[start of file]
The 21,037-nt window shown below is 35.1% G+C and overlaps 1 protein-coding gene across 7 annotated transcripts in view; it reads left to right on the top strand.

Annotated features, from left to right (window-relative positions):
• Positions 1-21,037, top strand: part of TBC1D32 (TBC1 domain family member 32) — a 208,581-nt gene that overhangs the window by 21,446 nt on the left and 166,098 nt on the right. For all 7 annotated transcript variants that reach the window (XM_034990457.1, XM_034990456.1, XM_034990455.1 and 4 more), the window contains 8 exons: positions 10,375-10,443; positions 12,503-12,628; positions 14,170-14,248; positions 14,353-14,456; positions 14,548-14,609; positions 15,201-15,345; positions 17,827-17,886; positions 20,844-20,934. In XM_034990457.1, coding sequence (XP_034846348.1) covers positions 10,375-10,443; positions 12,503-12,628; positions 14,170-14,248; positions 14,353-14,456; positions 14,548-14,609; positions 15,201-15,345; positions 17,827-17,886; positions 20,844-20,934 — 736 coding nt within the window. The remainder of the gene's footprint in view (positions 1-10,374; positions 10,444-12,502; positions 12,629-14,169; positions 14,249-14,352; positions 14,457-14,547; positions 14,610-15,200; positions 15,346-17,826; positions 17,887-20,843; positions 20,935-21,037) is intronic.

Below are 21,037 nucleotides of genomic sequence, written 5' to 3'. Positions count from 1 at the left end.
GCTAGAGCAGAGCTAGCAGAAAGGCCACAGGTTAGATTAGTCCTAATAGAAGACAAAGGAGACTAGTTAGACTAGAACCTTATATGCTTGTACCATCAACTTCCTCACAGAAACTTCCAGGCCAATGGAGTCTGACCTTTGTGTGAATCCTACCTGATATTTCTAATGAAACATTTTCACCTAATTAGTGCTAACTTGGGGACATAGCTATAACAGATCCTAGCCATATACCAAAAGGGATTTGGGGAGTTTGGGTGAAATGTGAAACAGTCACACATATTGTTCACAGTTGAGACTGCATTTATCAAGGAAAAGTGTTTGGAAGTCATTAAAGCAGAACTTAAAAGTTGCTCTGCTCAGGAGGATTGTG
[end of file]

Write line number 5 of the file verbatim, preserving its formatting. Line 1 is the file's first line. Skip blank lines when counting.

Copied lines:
GCTAGAGCAGAGCTAGCAGAAAGGCCACAGGTTAGATTAGTCCTAATAGAAGACAAAGGAGACTAGTTAGACTAGAACCTTATATGCTTGTACCATCAACTTCCTCACAGAAACTTCCAGGCCAATGGAGTCTGACCTTTGTGTGAATCCTACCTGATATTTCTAATGAAACATTTTCACCTAATTAGTGCTAACTTGGGGACATAGCTATAACAGATCCTAGCCATATACCAAAAGGGATTTGGGGAGTTTGGGTGAAATGTGAAACAGTCACACATATTGTTCACAGTTGAGACTGCATTTATCAAGGAAAAGTGTTTGGAAGTCATTAAAGCAGAACTTAAAAGTTGCTCTGCTCAGGAGGATTGTG